The right choice of tableware can help make a positive impression
THE added value attractive tableware can bring to a business is often overlooked, but operators should not underestimate the contribution crockery can make to the overall dining experience.
Worn-out plates and dishes do not make a positive impression so it’s important to replace dishevelled items with attractive and durable products that set the right tone.
That’s a view held by Kathy Birch, marketing manager at tableware supplier Artis, who also extols the benefits of buying goods that last the test of time.
“Good quality tableware, replaced before it appears tired or out of date, helps to establish in the customer’s mind that the establishment is one that cares about quality and that quality will be reflected in the overall gastronomic offering,” she said.
“High quality product will give good, reliable service for a longer length of time, thereby reducing the need to replace product in the long term.”
Another step operators can take to enhance their business is to brand products with a logo or message.
The demand for branded and personalised goods has remained fairly constant over the decades, evidenced by the fact Artis has been sourcing and decorating high quality glassware for over 50 years.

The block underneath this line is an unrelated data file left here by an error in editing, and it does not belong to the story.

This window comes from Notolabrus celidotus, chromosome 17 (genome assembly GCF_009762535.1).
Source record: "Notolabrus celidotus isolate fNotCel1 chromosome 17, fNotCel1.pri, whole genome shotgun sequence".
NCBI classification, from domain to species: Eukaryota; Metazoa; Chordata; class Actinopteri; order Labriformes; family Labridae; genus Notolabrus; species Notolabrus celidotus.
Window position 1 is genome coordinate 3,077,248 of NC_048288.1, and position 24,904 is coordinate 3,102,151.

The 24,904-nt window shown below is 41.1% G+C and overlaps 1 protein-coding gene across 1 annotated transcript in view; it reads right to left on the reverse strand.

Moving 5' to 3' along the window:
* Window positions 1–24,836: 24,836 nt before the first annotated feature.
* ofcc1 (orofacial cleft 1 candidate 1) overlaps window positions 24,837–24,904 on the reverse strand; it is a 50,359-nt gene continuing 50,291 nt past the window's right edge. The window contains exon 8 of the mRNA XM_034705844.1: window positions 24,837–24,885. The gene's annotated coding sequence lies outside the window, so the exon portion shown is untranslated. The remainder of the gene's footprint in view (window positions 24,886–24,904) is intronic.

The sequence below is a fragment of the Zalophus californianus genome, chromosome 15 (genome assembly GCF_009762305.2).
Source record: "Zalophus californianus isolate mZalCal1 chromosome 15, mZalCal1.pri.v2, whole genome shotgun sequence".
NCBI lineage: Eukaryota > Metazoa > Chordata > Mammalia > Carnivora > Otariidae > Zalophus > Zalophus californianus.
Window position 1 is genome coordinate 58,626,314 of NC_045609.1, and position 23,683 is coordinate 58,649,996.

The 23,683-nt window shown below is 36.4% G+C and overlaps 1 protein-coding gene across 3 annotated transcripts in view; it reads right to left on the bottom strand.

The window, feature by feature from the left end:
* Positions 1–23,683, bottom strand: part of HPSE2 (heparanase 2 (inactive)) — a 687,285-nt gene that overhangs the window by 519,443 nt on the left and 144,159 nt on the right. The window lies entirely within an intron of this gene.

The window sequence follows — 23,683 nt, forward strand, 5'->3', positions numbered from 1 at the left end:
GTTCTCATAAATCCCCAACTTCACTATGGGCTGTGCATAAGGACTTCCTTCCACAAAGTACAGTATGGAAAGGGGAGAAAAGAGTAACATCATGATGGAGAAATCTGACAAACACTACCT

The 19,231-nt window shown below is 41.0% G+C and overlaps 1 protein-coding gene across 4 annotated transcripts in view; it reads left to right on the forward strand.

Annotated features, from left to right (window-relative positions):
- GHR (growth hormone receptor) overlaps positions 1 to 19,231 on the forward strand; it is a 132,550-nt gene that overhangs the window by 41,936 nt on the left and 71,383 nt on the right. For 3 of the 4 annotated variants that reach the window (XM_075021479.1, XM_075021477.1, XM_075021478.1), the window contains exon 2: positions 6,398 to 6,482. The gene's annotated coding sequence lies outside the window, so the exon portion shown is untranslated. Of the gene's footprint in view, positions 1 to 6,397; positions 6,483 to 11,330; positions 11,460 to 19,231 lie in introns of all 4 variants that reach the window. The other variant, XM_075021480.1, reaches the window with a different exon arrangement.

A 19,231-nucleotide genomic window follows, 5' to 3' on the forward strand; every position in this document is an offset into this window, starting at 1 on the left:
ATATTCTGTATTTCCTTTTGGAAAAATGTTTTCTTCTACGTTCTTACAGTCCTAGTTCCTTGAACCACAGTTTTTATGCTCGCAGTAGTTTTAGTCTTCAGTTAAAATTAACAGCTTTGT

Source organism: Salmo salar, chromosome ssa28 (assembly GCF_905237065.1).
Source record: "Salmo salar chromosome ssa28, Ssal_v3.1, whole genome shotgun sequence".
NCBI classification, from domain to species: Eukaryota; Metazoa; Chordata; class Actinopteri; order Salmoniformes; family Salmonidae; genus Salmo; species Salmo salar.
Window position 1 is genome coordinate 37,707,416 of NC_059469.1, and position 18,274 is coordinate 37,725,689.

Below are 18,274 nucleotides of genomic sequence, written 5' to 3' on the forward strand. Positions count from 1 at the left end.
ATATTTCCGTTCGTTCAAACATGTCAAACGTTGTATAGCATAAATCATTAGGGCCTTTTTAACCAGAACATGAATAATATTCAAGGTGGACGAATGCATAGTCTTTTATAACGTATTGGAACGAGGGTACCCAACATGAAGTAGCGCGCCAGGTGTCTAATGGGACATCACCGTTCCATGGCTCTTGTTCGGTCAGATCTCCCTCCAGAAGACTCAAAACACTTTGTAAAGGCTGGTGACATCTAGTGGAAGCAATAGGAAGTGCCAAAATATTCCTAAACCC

It offers engraving, etching, single or multi-coloured silk screen printing, colour spraying, metallic enamels and transfer badging, giving customers a range of options to suit their specific requirements.
The size of a business obviously dictates the number of items required but Artis can accommodate short or long runs. It can decorate glass as well as ceramic items such as plates, cups and saucers.
Birch said its bespoke service involves the firm working closely with customers to achieve the desired result. Artis strives to take a flexible approach, she said, allowing companies to order minimum quantities as well as decorate large runs of product. On occasion it has produced one-off engravings for special events, Birch added.
Image: Operators who ignore the quality of their tableware are missing a trick, according to Kathy Birch at Artis.